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International Journal of Hypertension
Volume 2013 (2013), Article ID 547809, 11 pages
Review Article

Essential Hypertension: An Approach to Its Etiology and Neurogenic Pathophysiology

Departamento de Fisiología, Facultad de Medicina, Universidad Nacional Autónoma de México, Ciudad Universitaria, 04510 México, DF, Mexico

Received 22 September 2013; Accepted 6 November 2013

Academic Editor: Francesco Cappuccio

Copyright © 2013 Juan J. Bolívar. This is an open access article distributed under the Creative Commons Attribution License, which permits unrestricted use, distribution, and reproduction in any medium, provided the original work is properly cited.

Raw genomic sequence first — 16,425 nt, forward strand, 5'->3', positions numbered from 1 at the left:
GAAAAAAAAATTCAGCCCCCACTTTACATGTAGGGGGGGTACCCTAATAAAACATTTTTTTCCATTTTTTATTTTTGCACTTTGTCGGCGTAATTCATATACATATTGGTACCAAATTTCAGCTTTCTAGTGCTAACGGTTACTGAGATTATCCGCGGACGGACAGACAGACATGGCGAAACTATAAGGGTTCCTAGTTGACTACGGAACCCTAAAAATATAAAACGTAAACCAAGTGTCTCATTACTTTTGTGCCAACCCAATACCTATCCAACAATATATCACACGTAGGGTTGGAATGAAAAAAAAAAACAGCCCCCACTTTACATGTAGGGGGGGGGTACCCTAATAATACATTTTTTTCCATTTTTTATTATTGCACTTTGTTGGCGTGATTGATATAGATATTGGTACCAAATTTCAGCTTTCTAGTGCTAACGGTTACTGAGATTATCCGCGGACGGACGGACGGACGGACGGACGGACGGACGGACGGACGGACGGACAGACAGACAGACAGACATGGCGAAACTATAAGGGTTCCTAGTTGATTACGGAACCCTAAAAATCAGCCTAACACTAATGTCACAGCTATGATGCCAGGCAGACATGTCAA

Essential hypertension, a rise in blood pressure of undetermined cause, includes 90% of all hypertensive cases and is a highly important public health challenge that remains, however, a major modifiable cause of morbidity and mortality. This review emphasizes that, from an evolutionary point of view, we are adapted to ingest and excrete <1 g of sodium (2.5 g of salt) per day and that essential hypertension develops when the kidneys become unable to excrete the amount of sodium ingested, unless blood pressure is increased. The renal-mean arterial pressure set-point model is briefly described to explain that a shift of the pressure natriuresis relationship toward abnormally high pressure levels is a pathophysiological characteristic of essential hypertension. Evidence indicating that this anomaly in the pressure natriuresis relationship arises from a sympathetic nervous system dysfunction is briefly formulated, and the most widely accepted pathophysiologic proposal to explain the development of this sympathetic dysfunction is described, with commentaries about novel action mechanisms of some drugs currently used in essential hypertension treatment.